Wednesday, Feb. 24, 2010 | 2:05 a.m.
In response to Dan K. Thomasson’s Monday column, “Terrorists mustn’t get U.S. court protection,” favoring a military tribunal for Umar Farouk Abdulmutallab (the underwear bomber) over the U.S. court system:
There is no way — other than through our civilian court system — to board the aircraft, apprehend the suspect, maintain him in custody, and require him to answer the criminal charges against him.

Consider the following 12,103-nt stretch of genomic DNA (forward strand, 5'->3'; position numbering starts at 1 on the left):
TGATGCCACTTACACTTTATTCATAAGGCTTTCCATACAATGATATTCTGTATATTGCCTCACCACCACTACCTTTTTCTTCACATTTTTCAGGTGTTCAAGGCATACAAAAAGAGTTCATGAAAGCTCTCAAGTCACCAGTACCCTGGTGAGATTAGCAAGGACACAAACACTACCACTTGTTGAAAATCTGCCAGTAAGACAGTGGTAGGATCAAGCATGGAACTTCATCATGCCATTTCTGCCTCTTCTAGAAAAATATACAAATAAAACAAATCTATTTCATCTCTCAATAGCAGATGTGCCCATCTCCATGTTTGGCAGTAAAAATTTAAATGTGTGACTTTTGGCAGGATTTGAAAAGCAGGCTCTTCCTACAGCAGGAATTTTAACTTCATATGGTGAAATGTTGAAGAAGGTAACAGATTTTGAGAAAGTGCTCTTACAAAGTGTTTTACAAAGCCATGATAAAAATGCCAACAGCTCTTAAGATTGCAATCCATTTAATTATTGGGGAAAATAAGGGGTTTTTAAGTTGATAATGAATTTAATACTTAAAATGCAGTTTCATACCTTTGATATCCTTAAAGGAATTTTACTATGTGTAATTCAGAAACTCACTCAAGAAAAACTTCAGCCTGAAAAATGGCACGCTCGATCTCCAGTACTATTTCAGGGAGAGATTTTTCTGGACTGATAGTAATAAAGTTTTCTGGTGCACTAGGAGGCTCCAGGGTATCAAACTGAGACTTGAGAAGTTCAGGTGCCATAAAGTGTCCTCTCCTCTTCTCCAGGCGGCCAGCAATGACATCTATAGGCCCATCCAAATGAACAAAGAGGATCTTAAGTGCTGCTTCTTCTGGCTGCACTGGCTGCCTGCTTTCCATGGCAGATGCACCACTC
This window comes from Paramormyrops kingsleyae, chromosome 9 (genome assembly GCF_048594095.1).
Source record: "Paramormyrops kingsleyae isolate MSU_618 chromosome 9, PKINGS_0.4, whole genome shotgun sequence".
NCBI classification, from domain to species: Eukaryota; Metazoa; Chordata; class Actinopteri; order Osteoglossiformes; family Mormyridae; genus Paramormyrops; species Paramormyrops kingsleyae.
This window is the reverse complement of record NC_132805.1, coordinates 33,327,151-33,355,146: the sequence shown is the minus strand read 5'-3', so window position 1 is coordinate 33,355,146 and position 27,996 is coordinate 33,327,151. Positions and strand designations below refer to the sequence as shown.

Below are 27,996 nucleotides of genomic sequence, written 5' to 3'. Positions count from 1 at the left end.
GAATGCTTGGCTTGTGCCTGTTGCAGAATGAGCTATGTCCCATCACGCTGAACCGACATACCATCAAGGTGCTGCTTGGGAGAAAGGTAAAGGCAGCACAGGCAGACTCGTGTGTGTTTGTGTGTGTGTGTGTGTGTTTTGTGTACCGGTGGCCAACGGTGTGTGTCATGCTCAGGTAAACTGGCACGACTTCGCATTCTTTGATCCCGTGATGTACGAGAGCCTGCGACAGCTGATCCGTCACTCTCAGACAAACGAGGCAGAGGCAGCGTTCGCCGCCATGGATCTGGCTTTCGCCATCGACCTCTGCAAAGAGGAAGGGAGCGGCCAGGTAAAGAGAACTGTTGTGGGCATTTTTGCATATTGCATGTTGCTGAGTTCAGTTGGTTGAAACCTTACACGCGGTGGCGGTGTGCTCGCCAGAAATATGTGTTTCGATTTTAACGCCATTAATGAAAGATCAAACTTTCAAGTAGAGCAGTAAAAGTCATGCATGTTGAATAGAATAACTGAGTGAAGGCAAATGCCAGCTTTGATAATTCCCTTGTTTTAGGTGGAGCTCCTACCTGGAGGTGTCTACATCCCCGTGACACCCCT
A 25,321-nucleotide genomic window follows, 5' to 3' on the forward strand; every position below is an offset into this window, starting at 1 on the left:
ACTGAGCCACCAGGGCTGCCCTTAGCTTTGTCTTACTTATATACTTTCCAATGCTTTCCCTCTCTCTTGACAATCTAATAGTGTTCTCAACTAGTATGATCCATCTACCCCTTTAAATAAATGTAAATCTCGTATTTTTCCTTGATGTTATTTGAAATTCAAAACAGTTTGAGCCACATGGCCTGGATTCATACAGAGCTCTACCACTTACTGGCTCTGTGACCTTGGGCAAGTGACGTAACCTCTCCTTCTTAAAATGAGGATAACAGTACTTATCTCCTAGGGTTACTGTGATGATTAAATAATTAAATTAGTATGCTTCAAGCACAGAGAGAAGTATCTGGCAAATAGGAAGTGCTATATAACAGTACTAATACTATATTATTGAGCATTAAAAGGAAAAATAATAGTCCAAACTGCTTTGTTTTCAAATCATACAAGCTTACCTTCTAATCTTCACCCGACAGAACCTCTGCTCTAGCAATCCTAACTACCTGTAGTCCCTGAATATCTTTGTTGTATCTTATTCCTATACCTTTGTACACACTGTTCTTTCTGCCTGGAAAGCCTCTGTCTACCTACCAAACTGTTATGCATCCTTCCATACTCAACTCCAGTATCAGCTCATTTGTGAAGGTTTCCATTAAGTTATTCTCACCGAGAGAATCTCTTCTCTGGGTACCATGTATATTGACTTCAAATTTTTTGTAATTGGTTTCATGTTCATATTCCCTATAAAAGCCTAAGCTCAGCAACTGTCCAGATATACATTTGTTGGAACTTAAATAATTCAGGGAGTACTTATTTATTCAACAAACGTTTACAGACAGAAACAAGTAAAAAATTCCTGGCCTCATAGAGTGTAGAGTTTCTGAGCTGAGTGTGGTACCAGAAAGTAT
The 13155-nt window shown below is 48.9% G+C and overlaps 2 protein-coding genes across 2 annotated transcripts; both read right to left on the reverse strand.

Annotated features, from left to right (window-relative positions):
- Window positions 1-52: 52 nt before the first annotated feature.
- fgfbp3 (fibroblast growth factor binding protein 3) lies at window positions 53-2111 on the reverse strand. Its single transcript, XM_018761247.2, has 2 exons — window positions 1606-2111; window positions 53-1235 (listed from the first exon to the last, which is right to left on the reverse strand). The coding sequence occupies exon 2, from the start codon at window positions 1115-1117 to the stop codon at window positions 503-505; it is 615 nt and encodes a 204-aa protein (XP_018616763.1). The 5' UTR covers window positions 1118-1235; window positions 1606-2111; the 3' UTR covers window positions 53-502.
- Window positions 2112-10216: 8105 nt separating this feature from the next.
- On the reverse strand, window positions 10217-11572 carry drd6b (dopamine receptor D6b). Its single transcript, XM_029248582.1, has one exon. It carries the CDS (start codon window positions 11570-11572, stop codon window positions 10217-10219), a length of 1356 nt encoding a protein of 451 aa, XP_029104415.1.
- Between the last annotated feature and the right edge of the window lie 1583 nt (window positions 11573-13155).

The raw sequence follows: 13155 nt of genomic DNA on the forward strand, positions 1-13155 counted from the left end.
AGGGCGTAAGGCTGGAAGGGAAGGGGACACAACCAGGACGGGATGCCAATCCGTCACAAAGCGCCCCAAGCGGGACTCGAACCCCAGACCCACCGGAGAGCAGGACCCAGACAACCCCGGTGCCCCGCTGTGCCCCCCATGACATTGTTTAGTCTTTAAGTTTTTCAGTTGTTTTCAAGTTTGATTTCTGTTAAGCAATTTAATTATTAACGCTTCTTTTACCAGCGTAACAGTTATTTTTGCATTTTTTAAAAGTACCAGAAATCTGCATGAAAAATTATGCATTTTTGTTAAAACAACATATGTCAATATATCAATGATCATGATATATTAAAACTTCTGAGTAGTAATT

What Thomasson refers to as “the niceties of American jurisprudence” are the core tenets of the Constitution of the United States. This is the document that every holder of public office swears to protect and defend against all enemies, foreign and domestic.
When the Constitution’s provisions are observed, successful prosecution can follow. When its provisions are flouted, we are left with a morass of unprosecutable offenders.